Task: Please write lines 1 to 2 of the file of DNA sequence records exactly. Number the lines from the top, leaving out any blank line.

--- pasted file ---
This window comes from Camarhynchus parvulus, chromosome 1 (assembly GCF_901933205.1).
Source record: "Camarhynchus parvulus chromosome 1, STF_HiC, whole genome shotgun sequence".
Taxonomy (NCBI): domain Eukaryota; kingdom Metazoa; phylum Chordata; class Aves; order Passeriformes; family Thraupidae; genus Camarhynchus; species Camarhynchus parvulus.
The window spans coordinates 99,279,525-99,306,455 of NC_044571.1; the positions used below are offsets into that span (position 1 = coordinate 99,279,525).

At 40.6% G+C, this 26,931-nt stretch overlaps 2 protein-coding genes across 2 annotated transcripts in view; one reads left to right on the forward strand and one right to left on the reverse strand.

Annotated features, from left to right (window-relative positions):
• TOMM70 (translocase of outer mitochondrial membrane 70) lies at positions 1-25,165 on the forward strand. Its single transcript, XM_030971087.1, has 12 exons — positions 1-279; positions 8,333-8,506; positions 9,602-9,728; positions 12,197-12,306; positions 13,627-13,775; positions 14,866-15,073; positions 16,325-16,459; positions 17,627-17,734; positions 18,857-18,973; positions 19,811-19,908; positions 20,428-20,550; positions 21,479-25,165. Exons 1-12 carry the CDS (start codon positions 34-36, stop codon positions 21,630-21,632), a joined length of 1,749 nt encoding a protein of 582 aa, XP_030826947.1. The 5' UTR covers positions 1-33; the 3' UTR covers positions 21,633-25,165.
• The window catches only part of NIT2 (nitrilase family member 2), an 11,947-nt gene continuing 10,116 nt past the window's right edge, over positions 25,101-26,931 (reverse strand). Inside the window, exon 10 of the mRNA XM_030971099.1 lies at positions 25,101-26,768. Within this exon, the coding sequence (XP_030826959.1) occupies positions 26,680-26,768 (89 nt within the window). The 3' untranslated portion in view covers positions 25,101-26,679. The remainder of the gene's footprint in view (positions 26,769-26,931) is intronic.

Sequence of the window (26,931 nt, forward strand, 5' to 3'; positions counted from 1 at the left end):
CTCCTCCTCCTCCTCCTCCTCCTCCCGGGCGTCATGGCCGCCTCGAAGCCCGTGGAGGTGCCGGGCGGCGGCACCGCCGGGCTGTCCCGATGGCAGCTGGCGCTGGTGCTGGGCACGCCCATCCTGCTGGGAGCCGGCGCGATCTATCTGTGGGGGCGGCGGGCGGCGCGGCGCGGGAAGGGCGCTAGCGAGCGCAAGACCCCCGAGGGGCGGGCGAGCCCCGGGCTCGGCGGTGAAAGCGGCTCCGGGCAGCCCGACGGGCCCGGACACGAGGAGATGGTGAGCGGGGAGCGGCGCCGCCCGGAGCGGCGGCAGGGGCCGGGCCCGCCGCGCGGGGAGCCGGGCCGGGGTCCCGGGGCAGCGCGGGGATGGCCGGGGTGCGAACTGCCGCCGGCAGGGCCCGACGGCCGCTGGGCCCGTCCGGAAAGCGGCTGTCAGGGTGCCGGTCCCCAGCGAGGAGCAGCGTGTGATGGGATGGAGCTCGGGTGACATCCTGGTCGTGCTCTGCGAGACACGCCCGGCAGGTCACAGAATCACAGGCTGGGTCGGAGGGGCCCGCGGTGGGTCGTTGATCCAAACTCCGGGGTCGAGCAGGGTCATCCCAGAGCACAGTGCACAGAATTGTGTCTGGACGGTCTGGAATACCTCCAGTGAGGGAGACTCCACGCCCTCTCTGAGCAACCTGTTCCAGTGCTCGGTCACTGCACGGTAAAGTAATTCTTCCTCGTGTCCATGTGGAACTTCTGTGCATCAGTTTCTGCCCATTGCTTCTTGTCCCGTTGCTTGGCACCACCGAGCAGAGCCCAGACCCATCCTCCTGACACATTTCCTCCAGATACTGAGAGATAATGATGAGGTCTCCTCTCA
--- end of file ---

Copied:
This window comes from Camarhynchus parvulus, chromosome 1 (assembly GCF_901933205.1).
Source record: "Camarhynchus parvulus chromosome 1, STF_HiC, whole genome shotgun sequence".